Docstring: Return the n-th Fibonacci number.
File:      ~/docs/principles_of_programming/object-oriented-programming/fibonacci/fibonacci.py
Type:      function

Finally, the same information is used in the web documentation. Notice that the function signature is not a part of the docstring. Python is capable of extracting the signature of the function and adding it into the documentation without the programmer having to manually add it to the docstring.

4.7.1. Where to use docstrings

Every public module, class, function, and method should have a docstring. “Public” in this context means any code which is intended to be accessed from outside the module in which it is defined.

4.7.2. Docstring conventions

Python itself doesn’t know anything about docstring contents, it will simply display the docstring when you ask for help. However, other tools such as those that generate websites from documentation depend on you following the conventions.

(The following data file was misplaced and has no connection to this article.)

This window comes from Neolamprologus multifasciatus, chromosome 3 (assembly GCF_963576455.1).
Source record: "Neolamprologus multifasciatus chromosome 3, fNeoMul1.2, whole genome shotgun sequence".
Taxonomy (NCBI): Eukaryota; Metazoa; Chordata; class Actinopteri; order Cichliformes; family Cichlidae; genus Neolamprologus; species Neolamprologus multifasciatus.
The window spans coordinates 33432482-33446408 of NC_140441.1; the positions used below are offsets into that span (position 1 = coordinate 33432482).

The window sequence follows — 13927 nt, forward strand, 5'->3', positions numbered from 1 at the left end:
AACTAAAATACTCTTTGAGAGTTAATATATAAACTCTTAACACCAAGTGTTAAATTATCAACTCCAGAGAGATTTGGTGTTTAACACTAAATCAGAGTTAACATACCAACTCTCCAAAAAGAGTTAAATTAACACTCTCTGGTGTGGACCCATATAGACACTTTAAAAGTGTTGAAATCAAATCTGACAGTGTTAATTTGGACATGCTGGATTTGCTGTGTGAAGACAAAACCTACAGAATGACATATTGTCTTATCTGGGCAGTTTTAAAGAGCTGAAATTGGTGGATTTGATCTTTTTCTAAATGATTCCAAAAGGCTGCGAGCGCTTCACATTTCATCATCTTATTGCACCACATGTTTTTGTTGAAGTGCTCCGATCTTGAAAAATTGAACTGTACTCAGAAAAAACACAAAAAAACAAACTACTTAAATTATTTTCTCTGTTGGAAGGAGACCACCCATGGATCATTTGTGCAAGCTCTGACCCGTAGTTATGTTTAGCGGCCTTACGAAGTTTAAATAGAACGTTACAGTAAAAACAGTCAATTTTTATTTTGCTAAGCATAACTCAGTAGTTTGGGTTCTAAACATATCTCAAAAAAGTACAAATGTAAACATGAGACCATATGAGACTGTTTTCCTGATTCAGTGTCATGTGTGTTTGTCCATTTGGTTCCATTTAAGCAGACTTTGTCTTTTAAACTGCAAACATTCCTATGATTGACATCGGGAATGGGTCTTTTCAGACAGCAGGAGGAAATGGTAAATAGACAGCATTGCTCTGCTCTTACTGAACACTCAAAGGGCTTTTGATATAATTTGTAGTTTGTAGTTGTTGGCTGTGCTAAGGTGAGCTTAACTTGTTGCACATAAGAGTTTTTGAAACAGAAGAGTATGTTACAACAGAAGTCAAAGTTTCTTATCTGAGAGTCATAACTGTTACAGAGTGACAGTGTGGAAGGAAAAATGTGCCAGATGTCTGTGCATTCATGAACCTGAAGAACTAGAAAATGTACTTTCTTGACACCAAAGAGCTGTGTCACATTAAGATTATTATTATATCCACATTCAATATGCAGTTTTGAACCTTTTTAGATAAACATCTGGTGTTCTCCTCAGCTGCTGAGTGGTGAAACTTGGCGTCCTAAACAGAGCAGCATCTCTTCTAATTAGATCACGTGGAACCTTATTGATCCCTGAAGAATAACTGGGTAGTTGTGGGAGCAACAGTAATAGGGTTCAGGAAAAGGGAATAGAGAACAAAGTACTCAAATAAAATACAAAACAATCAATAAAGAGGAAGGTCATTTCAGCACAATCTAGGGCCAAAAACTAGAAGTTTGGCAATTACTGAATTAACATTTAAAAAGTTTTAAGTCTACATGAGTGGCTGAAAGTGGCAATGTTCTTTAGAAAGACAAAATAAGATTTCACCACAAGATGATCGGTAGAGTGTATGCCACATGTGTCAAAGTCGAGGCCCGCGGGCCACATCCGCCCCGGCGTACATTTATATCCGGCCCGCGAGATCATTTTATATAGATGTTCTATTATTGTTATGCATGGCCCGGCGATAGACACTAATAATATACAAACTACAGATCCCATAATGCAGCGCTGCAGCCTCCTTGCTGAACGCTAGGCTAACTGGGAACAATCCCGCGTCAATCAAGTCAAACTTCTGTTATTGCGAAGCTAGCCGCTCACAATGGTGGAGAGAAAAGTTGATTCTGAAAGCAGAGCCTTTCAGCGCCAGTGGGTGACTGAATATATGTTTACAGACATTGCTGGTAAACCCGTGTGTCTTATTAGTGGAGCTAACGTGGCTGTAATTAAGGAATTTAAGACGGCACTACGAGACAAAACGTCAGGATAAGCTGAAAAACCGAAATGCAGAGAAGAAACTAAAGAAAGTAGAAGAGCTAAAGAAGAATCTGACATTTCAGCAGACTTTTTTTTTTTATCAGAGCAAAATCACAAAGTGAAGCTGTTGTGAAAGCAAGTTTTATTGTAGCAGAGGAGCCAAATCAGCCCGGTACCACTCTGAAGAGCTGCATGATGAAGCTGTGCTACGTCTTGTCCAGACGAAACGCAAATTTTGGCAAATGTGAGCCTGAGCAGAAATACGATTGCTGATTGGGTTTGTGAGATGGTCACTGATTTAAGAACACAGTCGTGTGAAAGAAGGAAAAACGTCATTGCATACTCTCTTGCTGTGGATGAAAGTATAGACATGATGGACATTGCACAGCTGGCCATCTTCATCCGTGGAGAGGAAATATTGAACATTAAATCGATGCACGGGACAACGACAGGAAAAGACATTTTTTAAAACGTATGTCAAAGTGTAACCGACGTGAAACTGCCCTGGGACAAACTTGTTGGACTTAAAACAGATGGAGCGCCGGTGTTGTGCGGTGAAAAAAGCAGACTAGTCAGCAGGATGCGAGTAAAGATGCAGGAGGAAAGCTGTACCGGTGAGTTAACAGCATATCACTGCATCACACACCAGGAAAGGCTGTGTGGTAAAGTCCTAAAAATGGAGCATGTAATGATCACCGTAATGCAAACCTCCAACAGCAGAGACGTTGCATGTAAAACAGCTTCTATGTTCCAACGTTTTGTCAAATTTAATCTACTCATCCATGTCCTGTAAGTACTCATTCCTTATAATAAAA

By convention, docstrings are delimited by three double quote characters (""").

4.7.3. Short docstrings

Simple functions which take one or two arguments can be documented with a single line docstring which simply says what the function does. The Fibonacci example above is a typical case. The single line should be an imperative sentence and end with a full stop.

def fib(n):
    "Return the n-th Fibonacci number"  # Single quotes,
                                        # no full stop.

def fib(n):
    """Returns the n-th Fibonacci number."""  # Sentence not
                                              # imperative.

def fib(n):
    Return the n-th Fibonacci number."""  # Don't include the
                                          # function signature.
def fib(n):
    """Return the n-th Fibonacci number."""

4.7.4. Long docstrings